MANSAG charity holds 28th annual conference in Lincoln

The charity MANSAG (Medical Association of Nigerians Across Great Britain) held its 28th Annual conference at the Bentley Hotel, Lincoln from the 27th – 29th October 2017.

Many medics from across Britain and some dignitaries from Nigeria were in attendance. The President of the Pharmaceutical Society of Nigeria (PSN), Alhaji Ahmed Yakasai, seized the opportunity to visit a few pharmaceutical points of interest in Lincoln, in particular, the School of Pharmacy at the University of Lincoln.

Alhaji Yakasai was given a guided tour of the facilities at Joseph Banks Laboratories which houses the School of Pharmacy. This was a unique networking opportunity for those in attendance and one that some of our MPharm students of Nigerian descent will always remember.

Photos from the tour are below.

Many thanks to everyone who helped to organise the conference at short notice!

Significant breakthrough on road to new superbug-killing antibiotic teixobactin

Scientists working to develop a ‘game-changing’ new antibiotic have made a significant advance towards creating commercially viable drug treatments by producing two simplified synthetic versions which are as potent as its natural form.

The breakthrough by researchers at the University of Lincoln, UK, marks another important step to realising the potential of teixobactin in aiding the global fight against antibiotic-resistant pathogens like MSRA. Teixobactin is a recently discovered natural antibiotic which many in the international scientific community believe could lead to creation of the first commercially viable new antibiotic drug in 30 years.

The Lincoln team has successfully synthesized new simplified versions of teixobactin which harness the same powerful antibiotic effects in a way that could be produced on a commercial scale. Their findings are published in the Royal Society of Chemistry’s journal, Chemical Science.

Until now, scientists attempting to synthesise teixobactin believed they needed to use cationic (or positively charged) amino acids which bind to the bacterial target using a ‘side chain’. This meant they had to use either the very rare amino acid found naturally in teixobactin, called enduracididine, or alternative ones which had lower potency against superbugs.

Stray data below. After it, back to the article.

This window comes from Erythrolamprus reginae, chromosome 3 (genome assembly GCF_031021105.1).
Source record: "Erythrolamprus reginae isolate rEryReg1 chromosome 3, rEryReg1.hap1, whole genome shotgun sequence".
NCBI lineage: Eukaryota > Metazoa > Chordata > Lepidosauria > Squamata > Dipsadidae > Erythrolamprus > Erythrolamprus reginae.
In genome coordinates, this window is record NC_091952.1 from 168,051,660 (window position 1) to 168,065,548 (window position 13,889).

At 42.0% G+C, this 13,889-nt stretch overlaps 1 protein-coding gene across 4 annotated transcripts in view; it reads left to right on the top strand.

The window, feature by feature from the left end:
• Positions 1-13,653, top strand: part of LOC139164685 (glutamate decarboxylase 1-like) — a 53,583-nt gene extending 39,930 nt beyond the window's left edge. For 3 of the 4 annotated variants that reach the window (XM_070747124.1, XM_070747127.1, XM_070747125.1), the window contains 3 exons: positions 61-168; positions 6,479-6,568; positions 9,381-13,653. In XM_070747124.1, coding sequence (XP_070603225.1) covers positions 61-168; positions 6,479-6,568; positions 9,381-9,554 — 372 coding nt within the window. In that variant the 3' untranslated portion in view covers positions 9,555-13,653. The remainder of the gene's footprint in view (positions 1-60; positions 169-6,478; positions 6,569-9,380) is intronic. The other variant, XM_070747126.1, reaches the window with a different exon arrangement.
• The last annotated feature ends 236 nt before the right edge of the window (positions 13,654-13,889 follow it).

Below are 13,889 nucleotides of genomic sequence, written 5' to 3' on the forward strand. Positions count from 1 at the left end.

Each amino acid sits at a specific place in teixobactin’s structure, and the Lincoln team has now successfully replaced enduracididine – which holds position ten – with two alternative amino acids which are not positively charged. These amino acids lack the ‘binding’ part, over-turning the prior understanding that enduracididine is essential for to so-called ‘target binding’ to be highly potent against superbugs.

With this new knowledge, synthesised versions of teixobactin can be more easily developed, taking the process from up to 30 hours to just ten minutes for a single coupling step – a significant step towards turning teixobactin into a viable new drug. Importantly, the two new simplified forms of teixobactin have also proven to have identical potency against superbugs as the natural form of teixobactin.

Dr Ishwar Singh, a specialist in novel drug design and development from the University of Lincoln’s School of Pharmacy, is leading the research team. He explained: “When teixobactin was discovered it was ground breaking in itself as a new antibiotic which kills bacteria without detectable resistance including superbugs such as MRSA. We have been investigating a way to simplify the design while retaining the high potency against resistant bacteria such as MRSA.

“This simplified design and more efficient synthesise will enable work to be carried out at a commercial level. Enduracididine was severely limiting our ability to do this because of its scarcity, a complex multistep synthesis, and long and repetitive steps of between 16 and 30 hours with high failure rate and very low yields.

“We needed to make a change to the structure so that we could make the molecule more viable for drug development. We had tried replacing it with other amino acids with a similar make up, but they all were less potent in comparison to the natural form of teixobactin. Now, we have discovered that we can in fact use amino acids which are structurally different, and are commercially-available. They are also 16 times more potent than a clinically-used antibiotic in killing the superbug MRSA, and they were also highly potent against other antibiotic-resistant infections, such as vancomycin resistant enterococci, and tuberculosis.”